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How American Politics Went Insane

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  • It happened gradually—and until the U.S. figures out how to treat the problem, it will only get worse.
  • Related: From the Archives | The cult of ignorance in the United States: Anti-intellectualism and the "dumbing down" of America

Jonathan Rauch, The Atlantic 

July / August, 2016 | It’s 2020, four years from now. The campaign is under way to succeed the president, who is retiring after a single wretched term. Voters are angrier than ever—at politicians, at compromisers, at the establishment. Congress and the White House seem incapable of working together on anything, even when their interests align. With lawmaking at a standstill, the president’s use of executive orders and regulatory discretion has reached a level that Congress views as dictatorial—not that Congress can do anything about it, except file lawsuits that the divided Supreme Court, its three vacancies unfilled, has been unable to resolve.

http://evergreenedigest.org/sites/default/files/Paul%20Combs%20%7C%20American%20Electorate-%20A%20Serious%20Thinker%3F%20copy.jpg On Capitol Hill, Speaker Paul Ryan resigned after proving unable to pass a budget, or much else. The House burned through two more speakers and one “acting” speaker, a job invented following four speakerless months. The Senate, meanwhile, is tied in knots by wannabe presidents and aspiring talk-show hosts, who use the chamber as a social-media platform to build their brands by obstructing—well, everything. The Defense Department is among hundreds of agencies that have not been reauthorized, the government has shut down three times, and, yes, it finally happened: The United States briefly defaulted on the national debt, precipitating a market collapse and an economic downturn. No one wanted that outcome, but no one was able to prevent it.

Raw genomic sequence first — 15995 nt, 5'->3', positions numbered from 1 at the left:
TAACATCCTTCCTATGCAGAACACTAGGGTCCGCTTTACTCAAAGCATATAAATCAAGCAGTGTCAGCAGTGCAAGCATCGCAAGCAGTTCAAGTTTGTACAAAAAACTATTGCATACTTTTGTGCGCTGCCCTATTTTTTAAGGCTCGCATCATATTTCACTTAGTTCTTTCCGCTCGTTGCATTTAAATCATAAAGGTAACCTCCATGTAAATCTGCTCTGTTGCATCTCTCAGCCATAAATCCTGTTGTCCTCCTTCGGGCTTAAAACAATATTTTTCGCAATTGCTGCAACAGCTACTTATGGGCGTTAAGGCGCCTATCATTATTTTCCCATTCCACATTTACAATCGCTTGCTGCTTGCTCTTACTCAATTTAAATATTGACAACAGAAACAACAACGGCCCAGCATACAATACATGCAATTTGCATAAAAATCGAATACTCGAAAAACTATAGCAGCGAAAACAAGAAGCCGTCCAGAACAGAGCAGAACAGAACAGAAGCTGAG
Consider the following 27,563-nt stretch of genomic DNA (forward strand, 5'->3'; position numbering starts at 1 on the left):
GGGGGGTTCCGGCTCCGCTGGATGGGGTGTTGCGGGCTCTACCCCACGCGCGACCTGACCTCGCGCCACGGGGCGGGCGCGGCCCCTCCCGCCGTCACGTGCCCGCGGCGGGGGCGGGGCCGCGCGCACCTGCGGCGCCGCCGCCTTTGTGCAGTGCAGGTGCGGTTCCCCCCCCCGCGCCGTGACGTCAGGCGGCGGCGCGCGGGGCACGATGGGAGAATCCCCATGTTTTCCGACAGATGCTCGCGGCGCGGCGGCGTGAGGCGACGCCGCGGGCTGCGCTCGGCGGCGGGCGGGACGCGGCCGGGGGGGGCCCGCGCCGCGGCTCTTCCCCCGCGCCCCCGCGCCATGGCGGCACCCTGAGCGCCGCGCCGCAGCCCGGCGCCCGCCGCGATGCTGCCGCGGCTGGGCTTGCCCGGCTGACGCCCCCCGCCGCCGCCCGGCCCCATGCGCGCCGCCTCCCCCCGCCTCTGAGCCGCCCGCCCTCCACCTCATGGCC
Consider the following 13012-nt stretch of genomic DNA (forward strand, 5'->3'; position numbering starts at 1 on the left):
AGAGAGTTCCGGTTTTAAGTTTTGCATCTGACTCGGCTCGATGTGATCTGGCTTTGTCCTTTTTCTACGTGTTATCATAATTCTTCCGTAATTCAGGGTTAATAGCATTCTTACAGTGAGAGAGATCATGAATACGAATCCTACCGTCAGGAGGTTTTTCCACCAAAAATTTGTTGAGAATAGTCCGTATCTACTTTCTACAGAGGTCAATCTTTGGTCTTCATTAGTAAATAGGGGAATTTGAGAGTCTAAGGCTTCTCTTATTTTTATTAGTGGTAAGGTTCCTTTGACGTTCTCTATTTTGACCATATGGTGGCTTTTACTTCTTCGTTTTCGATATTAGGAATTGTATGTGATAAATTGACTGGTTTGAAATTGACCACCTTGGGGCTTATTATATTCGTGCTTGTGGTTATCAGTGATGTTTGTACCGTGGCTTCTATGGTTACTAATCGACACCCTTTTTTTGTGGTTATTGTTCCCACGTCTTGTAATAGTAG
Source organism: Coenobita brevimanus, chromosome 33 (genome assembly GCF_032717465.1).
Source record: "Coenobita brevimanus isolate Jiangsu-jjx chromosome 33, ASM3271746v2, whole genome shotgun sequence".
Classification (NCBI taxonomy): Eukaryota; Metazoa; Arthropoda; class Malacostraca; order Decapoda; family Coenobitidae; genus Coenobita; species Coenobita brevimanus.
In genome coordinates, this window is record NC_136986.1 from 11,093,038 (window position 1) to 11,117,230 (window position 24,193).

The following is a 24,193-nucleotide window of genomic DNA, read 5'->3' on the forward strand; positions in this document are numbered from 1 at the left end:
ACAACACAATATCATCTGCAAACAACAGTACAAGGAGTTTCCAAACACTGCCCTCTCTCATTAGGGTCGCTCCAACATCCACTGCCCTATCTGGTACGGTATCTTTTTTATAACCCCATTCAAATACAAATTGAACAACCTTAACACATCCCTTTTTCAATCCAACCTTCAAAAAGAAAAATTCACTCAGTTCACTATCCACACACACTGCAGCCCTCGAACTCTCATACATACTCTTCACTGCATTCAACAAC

Jonathan Rauch is a contributing editor at The Atlantic and National Journal and a senior fellow at the Brookings Institution.

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Related:

From the Archives | The cult of ignorance in the United States: Anti-intellectualism and the "dumbing down" of America, Ray Williams, Psychology Today

  • The current trend of increasing anti-intellectualism now establishing itself in politics and business leadership, and supported by a declining education system should be a cause for concern for leaders and the general population, one that needs to be addressed now.
  • Related: Donald Trump Has Given the United States a Great Gift